Abstract

The Marble Mountain terrane of northern California constitutes a metamorphosed ophiolitic tectonic mélange occupying the lowest structural levels of the western Paleozoic and Triassic belt of the Klamath Mountains province. On the basis of lithology and structural position, it probably represents the metamorphosed equivalent of the Rattlesnake Creek terrane. The Marble Mountain terrane consists of sedimentary, oceanic mafic volcanic, and ultramafic rocks and is structurally and probably stratigraphically overlain by arc-derived meta-volcanic and volcaniclastic rocks of the western Hayfork terrane. The contact between the two terranes is interpreted to be a zone of tectonic and stratigraphic interlayering, but superimposed metamorphism has largely obscured its original character.

Metamorphism of the assembled mélange and overlying western Hayfork terrane took place under low-pressure amphibolite facies conditions, a conclusion based primarily on the presence of prograde andalusite in pelitic rocks. Metamorphism was accompanied by penetrative deformation, which produced two generations of northeast-trending, subhorizontal isoclinal recumbent folds and associated axial-planar foliation; mineral and stretching lineations also formed at this time. These events preceded the intrusion of the 162 ± 2-Ma Wooley Creek batholith. A later episode of deformation and recrystallization locally produced north-northeast–trending upright folds and steeply dipping crenulation cleavage. Greenschist to lower amphibolite facies metamarphic assemblages that were developed at this time overprint the earlier structures. The latter deformational event may reflect the westward thrusting of the western Paleozoic and Triassic belt over the subjacent western Jurassic belt during Late Jurassic time.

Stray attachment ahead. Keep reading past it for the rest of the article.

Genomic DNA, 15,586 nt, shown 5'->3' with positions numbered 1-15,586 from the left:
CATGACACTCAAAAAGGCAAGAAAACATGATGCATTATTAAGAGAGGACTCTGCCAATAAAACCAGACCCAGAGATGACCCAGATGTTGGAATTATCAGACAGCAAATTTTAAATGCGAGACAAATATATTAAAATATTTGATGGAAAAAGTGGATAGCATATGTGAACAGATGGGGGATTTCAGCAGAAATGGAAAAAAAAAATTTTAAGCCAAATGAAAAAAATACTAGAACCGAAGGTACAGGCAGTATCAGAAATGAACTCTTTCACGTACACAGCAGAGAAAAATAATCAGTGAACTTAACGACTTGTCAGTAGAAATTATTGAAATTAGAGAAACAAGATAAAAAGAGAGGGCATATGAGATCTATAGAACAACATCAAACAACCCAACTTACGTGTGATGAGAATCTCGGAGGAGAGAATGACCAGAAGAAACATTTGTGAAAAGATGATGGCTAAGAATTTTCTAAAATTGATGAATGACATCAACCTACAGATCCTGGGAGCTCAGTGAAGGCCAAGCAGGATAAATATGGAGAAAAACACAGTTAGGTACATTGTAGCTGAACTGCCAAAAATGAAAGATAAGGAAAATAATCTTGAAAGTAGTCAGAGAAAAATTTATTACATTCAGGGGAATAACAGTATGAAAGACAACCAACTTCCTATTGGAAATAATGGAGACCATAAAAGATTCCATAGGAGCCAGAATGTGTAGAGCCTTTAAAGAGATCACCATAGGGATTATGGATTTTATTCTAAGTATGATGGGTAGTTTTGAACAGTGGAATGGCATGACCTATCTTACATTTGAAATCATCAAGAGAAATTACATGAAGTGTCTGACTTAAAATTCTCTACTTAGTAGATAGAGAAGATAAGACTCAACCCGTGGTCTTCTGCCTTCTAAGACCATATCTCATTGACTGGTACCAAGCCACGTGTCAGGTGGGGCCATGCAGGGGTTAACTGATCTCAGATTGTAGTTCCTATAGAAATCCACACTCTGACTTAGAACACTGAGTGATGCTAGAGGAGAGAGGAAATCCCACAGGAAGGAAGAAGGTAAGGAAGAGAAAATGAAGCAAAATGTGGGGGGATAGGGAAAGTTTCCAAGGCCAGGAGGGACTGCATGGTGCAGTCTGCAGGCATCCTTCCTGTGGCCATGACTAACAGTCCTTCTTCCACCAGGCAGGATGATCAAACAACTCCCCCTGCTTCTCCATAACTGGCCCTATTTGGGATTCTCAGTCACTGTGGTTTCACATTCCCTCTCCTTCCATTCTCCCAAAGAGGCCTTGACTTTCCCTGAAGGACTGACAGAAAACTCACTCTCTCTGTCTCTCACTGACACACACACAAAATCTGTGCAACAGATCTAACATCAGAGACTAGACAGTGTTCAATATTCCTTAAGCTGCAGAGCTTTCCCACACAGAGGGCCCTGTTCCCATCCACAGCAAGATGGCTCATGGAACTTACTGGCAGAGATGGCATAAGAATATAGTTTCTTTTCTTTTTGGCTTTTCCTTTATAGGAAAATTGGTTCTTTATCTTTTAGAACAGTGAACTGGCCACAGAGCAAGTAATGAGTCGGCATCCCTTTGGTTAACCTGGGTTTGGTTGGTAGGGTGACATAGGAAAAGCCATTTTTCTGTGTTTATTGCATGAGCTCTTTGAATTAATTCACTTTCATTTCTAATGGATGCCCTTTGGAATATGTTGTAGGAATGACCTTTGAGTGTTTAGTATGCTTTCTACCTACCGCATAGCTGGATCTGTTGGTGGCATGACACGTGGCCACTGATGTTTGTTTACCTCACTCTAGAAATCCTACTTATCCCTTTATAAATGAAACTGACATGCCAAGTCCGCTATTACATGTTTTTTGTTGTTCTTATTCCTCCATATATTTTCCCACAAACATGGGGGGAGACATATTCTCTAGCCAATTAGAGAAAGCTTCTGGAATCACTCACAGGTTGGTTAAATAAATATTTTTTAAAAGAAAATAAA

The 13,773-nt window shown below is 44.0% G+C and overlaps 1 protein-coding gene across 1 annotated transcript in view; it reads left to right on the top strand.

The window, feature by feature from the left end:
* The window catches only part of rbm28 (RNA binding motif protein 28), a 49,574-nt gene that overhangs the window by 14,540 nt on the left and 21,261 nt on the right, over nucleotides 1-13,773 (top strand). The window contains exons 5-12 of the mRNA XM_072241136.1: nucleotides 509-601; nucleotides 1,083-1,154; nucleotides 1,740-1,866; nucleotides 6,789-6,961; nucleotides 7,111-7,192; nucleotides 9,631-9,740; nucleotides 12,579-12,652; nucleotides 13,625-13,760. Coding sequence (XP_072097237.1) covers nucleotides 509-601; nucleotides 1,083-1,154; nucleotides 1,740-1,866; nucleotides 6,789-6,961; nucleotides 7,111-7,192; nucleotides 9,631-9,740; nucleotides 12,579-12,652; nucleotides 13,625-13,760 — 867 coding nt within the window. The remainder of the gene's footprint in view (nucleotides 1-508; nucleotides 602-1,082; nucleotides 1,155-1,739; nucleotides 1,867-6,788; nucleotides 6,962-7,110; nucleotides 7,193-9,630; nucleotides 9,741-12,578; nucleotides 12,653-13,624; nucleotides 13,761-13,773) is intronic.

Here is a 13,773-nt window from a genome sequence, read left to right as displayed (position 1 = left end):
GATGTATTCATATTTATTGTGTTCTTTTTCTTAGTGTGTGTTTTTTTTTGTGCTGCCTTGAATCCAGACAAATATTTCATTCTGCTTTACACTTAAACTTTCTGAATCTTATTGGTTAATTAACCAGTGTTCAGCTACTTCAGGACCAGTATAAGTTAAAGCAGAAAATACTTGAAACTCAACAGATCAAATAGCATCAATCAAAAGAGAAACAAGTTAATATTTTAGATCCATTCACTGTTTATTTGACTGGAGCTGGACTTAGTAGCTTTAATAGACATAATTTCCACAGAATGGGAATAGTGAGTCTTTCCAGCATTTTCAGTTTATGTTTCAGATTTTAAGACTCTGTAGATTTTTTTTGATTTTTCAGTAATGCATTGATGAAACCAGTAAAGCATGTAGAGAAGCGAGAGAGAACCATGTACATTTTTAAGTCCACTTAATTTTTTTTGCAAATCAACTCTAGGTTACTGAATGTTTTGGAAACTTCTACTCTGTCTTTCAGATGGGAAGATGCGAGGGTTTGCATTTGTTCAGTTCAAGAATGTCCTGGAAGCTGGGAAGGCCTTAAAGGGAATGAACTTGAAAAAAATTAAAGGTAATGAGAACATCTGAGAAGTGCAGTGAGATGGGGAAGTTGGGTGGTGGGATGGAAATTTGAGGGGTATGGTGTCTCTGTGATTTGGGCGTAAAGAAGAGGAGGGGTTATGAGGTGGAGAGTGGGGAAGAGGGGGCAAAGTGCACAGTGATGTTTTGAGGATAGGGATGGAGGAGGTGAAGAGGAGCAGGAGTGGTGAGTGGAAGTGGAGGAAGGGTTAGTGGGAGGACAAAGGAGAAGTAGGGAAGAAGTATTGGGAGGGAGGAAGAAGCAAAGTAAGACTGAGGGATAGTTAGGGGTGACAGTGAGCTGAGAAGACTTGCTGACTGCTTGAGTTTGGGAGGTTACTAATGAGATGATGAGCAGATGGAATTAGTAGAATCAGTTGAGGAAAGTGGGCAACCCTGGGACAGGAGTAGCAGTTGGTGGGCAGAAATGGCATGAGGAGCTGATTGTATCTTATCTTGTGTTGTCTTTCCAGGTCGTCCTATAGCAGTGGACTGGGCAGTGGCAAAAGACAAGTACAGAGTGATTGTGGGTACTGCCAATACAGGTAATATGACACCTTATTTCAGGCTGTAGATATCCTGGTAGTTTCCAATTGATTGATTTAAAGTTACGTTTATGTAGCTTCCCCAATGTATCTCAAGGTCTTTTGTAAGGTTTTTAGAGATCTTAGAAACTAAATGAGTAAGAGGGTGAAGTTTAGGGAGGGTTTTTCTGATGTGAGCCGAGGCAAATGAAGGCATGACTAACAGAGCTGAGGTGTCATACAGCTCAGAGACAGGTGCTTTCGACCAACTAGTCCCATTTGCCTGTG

The Marble Mountain/Rattlesnake Creek terranes probably represent oceanic crust which lay to the west of an active subduction zone along the western margin of North America during Late Triassic and Early Jurassic time and which was trapped in the forearc region when subduction stepped westward in earliest Middle Jurassic time. Newly initiated subduction led to the inception of the western Hayfork arc, which was built upon the Marble Mountain/Rattlesnake Creek oceanic basement. The mélange may have been formed by imbrication of the oceanic lithosphere trapped between the new trench and the magmatic axis of the incipient arc. Continued convergence led to juxtaposition of oceanic and arc-derived rocks, to regional metamorphism, and to deformation of the mélange and overlying volcaniclastic rocks. The low-pressure character of the metamorphism supports an arc setting rather than a subduction-zone regime for this tectonism.

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